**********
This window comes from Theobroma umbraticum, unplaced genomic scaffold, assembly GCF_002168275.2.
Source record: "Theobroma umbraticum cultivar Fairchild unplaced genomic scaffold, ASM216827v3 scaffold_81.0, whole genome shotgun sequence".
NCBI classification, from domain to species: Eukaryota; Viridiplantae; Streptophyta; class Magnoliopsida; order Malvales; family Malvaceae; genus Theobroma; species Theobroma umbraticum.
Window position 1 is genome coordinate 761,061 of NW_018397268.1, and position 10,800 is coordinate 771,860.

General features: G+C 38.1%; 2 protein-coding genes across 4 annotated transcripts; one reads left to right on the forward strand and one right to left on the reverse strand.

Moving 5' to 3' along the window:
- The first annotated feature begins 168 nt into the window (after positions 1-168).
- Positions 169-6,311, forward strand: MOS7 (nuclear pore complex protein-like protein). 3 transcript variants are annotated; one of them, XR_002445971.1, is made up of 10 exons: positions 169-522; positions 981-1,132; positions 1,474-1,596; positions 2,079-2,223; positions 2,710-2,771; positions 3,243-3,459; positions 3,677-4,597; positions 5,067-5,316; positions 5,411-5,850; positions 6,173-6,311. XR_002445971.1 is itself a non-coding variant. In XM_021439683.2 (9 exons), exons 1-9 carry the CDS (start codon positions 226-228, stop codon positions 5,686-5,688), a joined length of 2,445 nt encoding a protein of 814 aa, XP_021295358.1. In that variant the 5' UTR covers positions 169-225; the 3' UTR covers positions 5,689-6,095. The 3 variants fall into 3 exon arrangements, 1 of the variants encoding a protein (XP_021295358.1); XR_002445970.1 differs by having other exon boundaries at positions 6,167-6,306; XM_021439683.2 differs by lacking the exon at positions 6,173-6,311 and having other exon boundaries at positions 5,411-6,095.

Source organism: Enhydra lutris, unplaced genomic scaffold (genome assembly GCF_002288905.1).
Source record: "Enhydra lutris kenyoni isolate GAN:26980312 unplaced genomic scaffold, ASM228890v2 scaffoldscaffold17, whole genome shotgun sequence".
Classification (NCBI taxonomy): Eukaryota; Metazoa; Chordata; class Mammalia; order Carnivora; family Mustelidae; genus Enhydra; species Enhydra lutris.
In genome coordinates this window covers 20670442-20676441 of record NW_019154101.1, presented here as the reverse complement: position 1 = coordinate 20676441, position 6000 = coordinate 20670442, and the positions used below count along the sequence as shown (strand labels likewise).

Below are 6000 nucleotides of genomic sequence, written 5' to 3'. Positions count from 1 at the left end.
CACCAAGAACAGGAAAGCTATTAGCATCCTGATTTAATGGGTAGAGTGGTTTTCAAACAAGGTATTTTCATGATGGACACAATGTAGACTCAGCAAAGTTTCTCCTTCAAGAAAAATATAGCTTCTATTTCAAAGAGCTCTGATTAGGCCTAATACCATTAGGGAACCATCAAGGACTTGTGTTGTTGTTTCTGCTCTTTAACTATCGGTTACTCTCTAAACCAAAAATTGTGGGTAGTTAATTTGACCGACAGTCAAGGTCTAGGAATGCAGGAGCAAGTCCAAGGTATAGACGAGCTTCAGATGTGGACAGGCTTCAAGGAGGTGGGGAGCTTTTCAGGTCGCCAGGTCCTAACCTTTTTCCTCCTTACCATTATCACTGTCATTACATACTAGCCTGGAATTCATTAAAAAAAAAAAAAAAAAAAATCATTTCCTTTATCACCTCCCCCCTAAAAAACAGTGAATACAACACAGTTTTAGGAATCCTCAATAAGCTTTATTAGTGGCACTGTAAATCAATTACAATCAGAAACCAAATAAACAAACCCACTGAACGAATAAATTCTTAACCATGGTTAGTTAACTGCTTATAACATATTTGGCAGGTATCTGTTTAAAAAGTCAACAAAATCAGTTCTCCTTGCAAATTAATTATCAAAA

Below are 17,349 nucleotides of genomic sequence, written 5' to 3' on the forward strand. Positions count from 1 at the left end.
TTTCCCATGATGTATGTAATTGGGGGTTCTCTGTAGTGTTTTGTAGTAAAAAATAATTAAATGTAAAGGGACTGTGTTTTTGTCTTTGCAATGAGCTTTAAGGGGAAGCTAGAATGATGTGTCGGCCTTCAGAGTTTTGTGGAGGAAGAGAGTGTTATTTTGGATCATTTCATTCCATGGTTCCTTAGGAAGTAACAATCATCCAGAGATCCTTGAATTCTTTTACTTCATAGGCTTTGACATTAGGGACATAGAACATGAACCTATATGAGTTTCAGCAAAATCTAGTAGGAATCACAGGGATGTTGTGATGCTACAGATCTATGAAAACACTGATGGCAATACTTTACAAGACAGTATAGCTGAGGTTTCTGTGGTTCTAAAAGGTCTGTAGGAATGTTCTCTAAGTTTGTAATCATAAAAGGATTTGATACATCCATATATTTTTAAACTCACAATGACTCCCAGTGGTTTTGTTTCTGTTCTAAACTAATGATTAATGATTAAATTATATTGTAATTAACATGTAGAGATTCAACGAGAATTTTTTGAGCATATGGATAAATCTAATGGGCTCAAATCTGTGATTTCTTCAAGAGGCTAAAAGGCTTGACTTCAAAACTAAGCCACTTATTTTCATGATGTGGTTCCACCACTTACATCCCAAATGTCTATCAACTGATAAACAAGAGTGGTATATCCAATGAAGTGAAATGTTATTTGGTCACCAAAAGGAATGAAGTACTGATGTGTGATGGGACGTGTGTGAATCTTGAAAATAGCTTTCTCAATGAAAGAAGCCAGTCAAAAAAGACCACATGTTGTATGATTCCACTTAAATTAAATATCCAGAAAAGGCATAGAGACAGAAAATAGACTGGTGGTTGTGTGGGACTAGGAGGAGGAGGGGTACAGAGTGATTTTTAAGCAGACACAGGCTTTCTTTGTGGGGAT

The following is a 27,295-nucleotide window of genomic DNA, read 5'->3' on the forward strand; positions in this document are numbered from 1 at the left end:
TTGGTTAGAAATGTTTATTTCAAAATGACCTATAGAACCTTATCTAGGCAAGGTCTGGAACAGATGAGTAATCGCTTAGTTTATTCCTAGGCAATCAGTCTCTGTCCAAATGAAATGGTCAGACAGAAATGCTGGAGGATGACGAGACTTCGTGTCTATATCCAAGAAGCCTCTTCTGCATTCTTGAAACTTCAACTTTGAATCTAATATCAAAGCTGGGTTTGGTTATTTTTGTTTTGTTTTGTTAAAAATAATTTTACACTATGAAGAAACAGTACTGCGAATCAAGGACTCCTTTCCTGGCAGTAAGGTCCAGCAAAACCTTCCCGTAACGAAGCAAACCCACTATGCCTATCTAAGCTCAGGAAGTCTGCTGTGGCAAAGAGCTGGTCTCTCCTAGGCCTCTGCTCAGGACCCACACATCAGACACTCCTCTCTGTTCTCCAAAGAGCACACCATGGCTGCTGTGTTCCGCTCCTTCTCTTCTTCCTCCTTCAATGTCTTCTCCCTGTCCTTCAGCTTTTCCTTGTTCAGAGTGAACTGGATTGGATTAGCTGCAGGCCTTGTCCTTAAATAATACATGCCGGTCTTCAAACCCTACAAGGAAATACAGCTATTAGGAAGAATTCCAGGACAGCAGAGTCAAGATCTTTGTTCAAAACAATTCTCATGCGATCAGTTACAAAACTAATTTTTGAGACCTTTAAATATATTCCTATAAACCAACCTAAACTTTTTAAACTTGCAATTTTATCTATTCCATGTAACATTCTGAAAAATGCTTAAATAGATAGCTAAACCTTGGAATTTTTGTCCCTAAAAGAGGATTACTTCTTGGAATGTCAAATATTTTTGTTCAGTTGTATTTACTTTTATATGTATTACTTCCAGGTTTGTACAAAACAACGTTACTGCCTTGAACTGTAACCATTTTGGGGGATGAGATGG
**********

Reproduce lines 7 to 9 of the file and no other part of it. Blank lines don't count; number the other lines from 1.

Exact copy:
- The first annotated feature begins 168 nt into the window (after positions 1-168).
- Positions 169-6,311, forward strand: MOS7 (nuclear pore complex protein-like protein). 3 transcript variants are annotated; one of them, XR_002445971.1, is made up of 10 exons: positions 169-522; positions 981-1,132; positions 1,474-1,596; positions 2,079-2,223; positions 2,710-2,771; positions 3,243-3,459; positions 3,677-4,597; positions 5,067-5,316; positions 5,411-5,850; positions 6,173-6,311. XR_002445971.1 is itself a non-coding variant. In XM_021439683.2 (9 exons), exons 1-9 carry the CDS (start codon positions 226-228, stop codon positions 5,686-5,688), a joined length of 2,445 nt encoding a protein of 814 aa, XP_021295358.1. In that variant the 5' UTR covers positions 169-225; the 3' UTR covers positions 5,689-6,095. The 3 variants fall into 3 exon arrangements, 1 of the variants encoding a protein (XP_021295358.1); XR_002445970.1 differs by having other exon boundaries at positions 6,167-6,306; XM_021439683.2 differs by lacking the exon at positions 6,173-6,311 and having other exon boundaries at positions 5,411-6,095.

Source organism: Enhydra lutris, unplaced genomic scaffold (genome assembly GCF_002288905.1).